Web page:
For alternate interpretation, click here to see Mrs.James Maddux' transcription.

Shared by Jan Oldham on 15 October 1998.

Found in a scrapbook in the Sevierville Library in March, 1998.
Transcribed by Mrs. Beulah D. Linn, former Sevier County Historian, and originally published 26 Aug 1975.

Sixteen years after the end of the Revolutionary War, President John Adams had the trying task of guiding a young nation which was torn with party strife at home and was regarded with none too great respect abroad.  Our relations with our ally France were growing worse.  Congress had denounced the Treaty of 1778 and had authorized our ships to prey on French commerce.  In 1799 a state of war with France existed.  However, Napoleon was intent on establishing his power in France and Europe and wanted no trouble with the United States.  Adams, by his skillful negotiations with France, was able to avert war.

In 1799 the Second General Assembly of the State of Tennessee was in session.  Peter Bryant (Bryan), a Revolutionary soldier, frontiersman, and Indian fighter of Dumplin Valley, who lived at Henry's Crossroads near the present Douglas Dam, represented Sevier County in the House.  Spencer Clack, a Revolutionary War soldier who had been a member of the Constitutional Convention in 1796 and signed the first Constitution of Tennessee, also represented Sevier County, in the house.

In 1799 the people who owned land in Sevier County had gained ownership in the following ways: (1) Military grant for service in the Revolutionary War; (2) a North Carolina land grant; (3) State of Franklin grant; (4) purchase from another person; (5) inheritance.  Many people were living on land which they held as occupants.  Eventually occupancy grants were issued by the State of Tennessee in 1808.  However, in 1799, the people who did not have a title - the occupants - made an appeal to the Second General Assembly in the form of a petition which is one of many in the Tennessee State Library and Archives in Nashville, Tennessee.  The petition which folows is of historical significance.  In the absence of any Sevier County census records before 1830, many of the signatures are the names of pioneer families whose descendants are living in Sevier County today.

No action was taken on the petition.  On August 22, 1799 it was read in the House and referred to the "Committee of Proposition."  In the Senate it was read and marked "Not Reasonable."


A Petition of Sundry Inhabitants South of French Broad to the Honorable General Assembly of the State of Tennessee and To the Speaker of Both Houses:

We, your petitioners, humbly beg leave to show to your honorable body that the local situation of our county is such that it contains a great quantity of poor, barren land which we through necessity have been forced to settle on and which is in -------not fit for cultivation.  We look up to you as the guardians of our rights and pray you in your wisdom, patriotism and virtue may, if you should think proper, to open a land ofice that we may have our land at a modest price agreeable to the different qualities of the same and that we may be indulged for the purchase money as ong as you in your wisdom may think proper.  We also pray a repeal of that act that binds taxation on our lands not being held by deed, grant or entry.  We further represent as a grievance the excise tax and stamp act as infringing upon our rights and we your petitioners as in duty bound shall pray:"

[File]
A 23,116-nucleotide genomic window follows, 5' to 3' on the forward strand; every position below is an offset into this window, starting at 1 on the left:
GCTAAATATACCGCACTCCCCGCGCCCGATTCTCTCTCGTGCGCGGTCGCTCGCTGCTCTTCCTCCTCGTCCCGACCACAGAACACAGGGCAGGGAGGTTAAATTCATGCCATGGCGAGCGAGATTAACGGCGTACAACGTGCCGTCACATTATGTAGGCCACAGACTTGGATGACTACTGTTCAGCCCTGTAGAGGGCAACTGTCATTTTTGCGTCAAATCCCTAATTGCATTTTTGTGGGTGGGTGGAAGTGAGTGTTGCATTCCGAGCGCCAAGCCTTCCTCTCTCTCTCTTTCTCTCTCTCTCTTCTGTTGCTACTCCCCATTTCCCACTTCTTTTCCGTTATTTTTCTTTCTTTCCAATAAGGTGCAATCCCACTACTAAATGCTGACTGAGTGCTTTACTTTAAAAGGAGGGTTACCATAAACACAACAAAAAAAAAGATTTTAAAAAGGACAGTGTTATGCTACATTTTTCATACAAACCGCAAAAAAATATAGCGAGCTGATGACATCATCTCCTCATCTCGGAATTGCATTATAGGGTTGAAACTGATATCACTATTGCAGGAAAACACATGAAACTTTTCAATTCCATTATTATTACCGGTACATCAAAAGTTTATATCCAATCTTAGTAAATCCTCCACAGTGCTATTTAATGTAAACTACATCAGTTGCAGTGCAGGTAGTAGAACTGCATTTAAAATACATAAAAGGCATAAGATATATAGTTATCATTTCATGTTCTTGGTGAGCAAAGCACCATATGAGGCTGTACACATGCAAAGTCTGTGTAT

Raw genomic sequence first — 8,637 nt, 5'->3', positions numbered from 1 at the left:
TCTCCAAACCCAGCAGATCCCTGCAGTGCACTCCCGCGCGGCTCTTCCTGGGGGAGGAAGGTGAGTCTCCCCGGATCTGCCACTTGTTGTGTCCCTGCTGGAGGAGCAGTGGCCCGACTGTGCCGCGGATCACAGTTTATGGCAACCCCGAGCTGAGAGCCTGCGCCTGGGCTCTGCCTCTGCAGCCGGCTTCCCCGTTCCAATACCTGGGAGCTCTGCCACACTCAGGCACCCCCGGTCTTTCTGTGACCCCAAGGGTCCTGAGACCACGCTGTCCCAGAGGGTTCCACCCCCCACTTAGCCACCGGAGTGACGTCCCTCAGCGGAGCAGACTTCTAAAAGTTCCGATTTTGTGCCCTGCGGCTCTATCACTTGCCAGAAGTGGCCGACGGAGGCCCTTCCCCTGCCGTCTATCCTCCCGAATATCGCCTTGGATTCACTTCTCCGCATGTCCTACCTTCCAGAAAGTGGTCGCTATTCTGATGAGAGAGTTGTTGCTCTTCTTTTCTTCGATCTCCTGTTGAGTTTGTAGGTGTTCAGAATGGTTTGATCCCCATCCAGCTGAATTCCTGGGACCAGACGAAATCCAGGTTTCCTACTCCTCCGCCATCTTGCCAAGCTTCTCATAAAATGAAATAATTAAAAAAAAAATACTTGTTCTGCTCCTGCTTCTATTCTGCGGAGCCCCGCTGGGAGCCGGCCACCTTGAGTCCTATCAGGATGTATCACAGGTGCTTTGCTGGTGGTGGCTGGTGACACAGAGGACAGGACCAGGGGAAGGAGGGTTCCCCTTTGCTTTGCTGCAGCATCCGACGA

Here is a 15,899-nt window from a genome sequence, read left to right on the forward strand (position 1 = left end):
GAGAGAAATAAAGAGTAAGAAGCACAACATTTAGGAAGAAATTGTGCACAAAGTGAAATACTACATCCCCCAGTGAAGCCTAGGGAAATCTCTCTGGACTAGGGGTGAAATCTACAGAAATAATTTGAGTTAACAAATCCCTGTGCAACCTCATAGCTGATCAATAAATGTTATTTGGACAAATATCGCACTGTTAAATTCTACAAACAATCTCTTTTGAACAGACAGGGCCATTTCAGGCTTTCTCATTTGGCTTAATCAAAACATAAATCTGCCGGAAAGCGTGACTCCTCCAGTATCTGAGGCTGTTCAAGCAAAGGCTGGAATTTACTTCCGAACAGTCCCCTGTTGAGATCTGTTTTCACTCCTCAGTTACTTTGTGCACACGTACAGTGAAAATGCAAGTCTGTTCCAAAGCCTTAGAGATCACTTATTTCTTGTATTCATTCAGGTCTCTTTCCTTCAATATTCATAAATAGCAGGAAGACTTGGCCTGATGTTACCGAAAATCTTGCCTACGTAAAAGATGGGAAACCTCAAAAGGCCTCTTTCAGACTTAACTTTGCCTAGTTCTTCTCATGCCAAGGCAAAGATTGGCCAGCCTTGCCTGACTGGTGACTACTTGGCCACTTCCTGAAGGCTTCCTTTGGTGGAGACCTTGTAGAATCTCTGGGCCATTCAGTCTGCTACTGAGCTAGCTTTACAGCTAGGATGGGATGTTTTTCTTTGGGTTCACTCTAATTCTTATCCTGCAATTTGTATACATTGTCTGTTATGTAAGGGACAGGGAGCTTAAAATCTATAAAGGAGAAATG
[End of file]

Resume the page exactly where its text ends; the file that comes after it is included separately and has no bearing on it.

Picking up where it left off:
Jesse Renfro Cornelius Guin
John Clack William Freshour
Robert Henderson Jeremiah West
Andy Bales Homer Bales
James Oldham John Moon
Richard Fancher Richard Shields
Daniel McLaughlin Alexander McLaughlin
William Walden Jno. Bell
Ebenezer Donelson William Conelson
Thos. Davis William Isbels
David Nelson John Herod (Howard?)
William Walker William Bird
Nathaniel Perry James Warmack
John Dillard Jessica Kelly
John Beard Zebulon Bird
Joseph Headly Robert Coonce
Samuel Coonce William Davis
Harrison Cooper Martin Cooper
Jesse Cooper John Lewis
Robert Moore George Ammons
Mandy Lewis Alexander Anderson
Elijah Veach Andrew Smith
Moses Baskins John Rogers
Wm. Anderson Benjamin Johnson
Thomas Boykin Rubin Walden
Wm. Thomas Benjamin Cooper
Isaac Thomas, Jr. Thomas Beavers
James Henderson James Creighton
Richard Woods Richard Randles
Lamon Trigg John Davis
Richard Eastrige Shadrack Coonce
Jesse Coonce Josiah Rogers
James Major John Miller
John Guin Hugh Boykin
Wm. Varnall Nathaniel Moon
James Manifold Henry Haggard
John Fryer Joseph Taylor
James Walden David Walden
James Pinkerton John Kelly
Humphry Donelson Robert Smith
Robert Davis Levi Isabels
David Taylor David Walker
Charles Thomas Jerusha Davis
Jacob Adams E. Dillard
David Fields Wm. Miller
David Bird J. Fielding Davis
Elisha Dillard Robert Herman
Thomas Whitten Benson Davis
William Cooper James Barnes
Wm. Lovelady Thomas Lovelady
William Hatcher Haney Person
Joseph Wilson Phillip Roberts
John Baskin Edmond Ellege
Macheck Tipton Mordecai Tipton
Henry Rogers William Crowson
Aaron Crowson Ma Crowson
Dsmurl McKnight

John Thomas

Henry Turner Muler Isabels
Valentine Shults William Colvert
William Henderson John Parker
James Runion James Randles
John Randles

Daniel Small

Robert Davis Wm. Blackburn
Philip Coonce Shadrack Jerman
Jonathan Bird James Saunders
John Coak Wm. Donnell, Jr.
Joseph Bowyers James Moore
Andrew Bird Adam Tooley
Daniel Richmond Wm. Crabtree
Joseph Wright Robert Donnell
Robert Hancock John Foster
Alex Hicks Black Hedley
James Richmond Wm. Smith
Luke Osborn Joseph Crabtree
Wm. Donnell Jesse Thompson
John Brownlee Matthew Richmond
Wm. McNelly Robert Mitchell
Robert Tipton Samuel Donnell

Main Menu

Tell a Friend!

Click the link below to share this site with your friends. A new window will open. (We don't collect e-mail addresses.)
For custom maps, graphics, self-publishing, and more ~~
For books and more ~~